The fat-tailed sheep is a general type of domestic sheep known for their distinctive large tails and hindquarters. Fat-tailed sheep breeds comprise approximately 25% of the world's sheep population, and are commonly found in northern parts of Africa, the Middle East, Pakistan, Afghanistan, Iran, North India, Western China, Somaliaand Central Asia.
Two general varieties of fat-tails exist, the broad fat-tails and the long fat-tails. The majority of fat-tailed sheep breeds have broad fat-tails, where the fat is accumulated in baggy deposits in the hind parts of a sheep on both sides of its tail and on the first 3–5 vertebrae of the tail. In the long-tailed sheep the fat is accumulated in the tail itself, which may grow so large that it drags on the ground and hinders copulation.
The earliest record of fat-tailed sheep is found in ancient Uruk (3000 BC) and Ur (2400 BC) on stone vessels and mosaics. Another early reference is found in the Bible (Exodus 29:22 and Leviticus 3:9), where a sacrificial offering is described which includes the tail fat (called Alya, Hebrew: אַלְיָה) of sheep.
Sheep were specifically bred for the unique quality of the fat stored in the tail area and the fat (called alyah, Arabic: ألية) was used extensively in medieval Arab and Persian cookery. The tail fat is still used in modern cookery, though there has been a reported decline, with other types of fat and oils having increased in popularity. The name of the star Alioth comes from the same Arabic word.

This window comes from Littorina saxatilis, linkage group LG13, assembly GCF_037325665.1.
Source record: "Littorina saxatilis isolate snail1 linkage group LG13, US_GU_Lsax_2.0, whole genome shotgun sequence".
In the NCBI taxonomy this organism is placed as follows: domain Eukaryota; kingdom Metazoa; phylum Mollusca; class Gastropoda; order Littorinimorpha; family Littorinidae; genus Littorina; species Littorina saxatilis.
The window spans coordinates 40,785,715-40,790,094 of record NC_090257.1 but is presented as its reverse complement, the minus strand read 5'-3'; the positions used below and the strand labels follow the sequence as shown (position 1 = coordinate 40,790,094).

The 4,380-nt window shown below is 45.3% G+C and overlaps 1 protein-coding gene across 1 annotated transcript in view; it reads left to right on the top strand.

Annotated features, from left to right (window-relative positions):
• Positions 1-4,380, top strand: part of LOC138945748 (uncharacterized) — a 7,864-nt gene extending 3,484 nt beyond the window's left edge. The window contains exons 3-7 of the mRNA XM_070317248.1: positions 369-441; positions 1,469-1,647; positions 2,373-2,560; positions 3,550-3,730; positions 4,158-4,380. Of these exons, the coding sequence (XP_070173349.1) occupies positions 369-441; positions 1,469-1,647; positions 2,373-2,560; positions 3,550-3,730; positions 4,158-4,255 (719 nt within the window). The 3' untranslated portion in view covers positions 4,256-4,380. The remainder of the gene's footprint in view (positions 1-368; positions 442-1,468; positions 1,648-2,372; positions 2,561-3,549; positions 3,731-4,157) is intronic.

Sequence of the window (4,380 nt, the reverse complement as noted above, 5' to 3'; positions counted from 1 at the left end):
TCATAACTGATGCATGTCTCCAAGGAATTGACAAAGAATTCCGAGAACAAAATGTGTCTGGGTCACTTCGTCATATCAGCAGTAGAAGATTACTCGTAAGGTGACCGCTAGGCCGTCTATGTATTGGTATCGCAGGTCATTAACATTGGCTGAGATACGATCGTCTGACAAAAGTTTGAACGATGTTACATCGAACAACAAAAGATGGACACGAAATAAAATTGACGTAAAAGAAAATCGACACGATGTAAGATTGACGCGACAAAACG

Fat-tailed sheep are hardy and adaptable, able to withstand the tough challenges of desert life. When feed is plentiful and parasites not a major factor, fat-tailed sheep can be large in size and growth. The carcass quality of these sheep is quite good, with most of the fat concentrated in the tail area - it could account for as much as 10 pounds (4.5 kilograms) of the weight on a 60 pound (27 kilogram) carcass. The fat-tailed breeds seen frequently in the US are the Karakul and Tunis.
The wool from fat-tailed breeds is usually coarse and frequently has colored fibers. It would be of limited value in commercial markets. Today it is used primarily for rug-making and other cottage-type industries. Bedouin women make rugs and blankets from the wool. Some of their handiwork can be purchased in the villages of Egypt. Shearing in Egypt is done once or twice a year with hand clippers. There is a reluctance to use electric shears because of wool quality and the difficulty in getting replacement parts when they become dull or worn out.
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- Media related to Fat-tailed sheep at Wikimedia Commons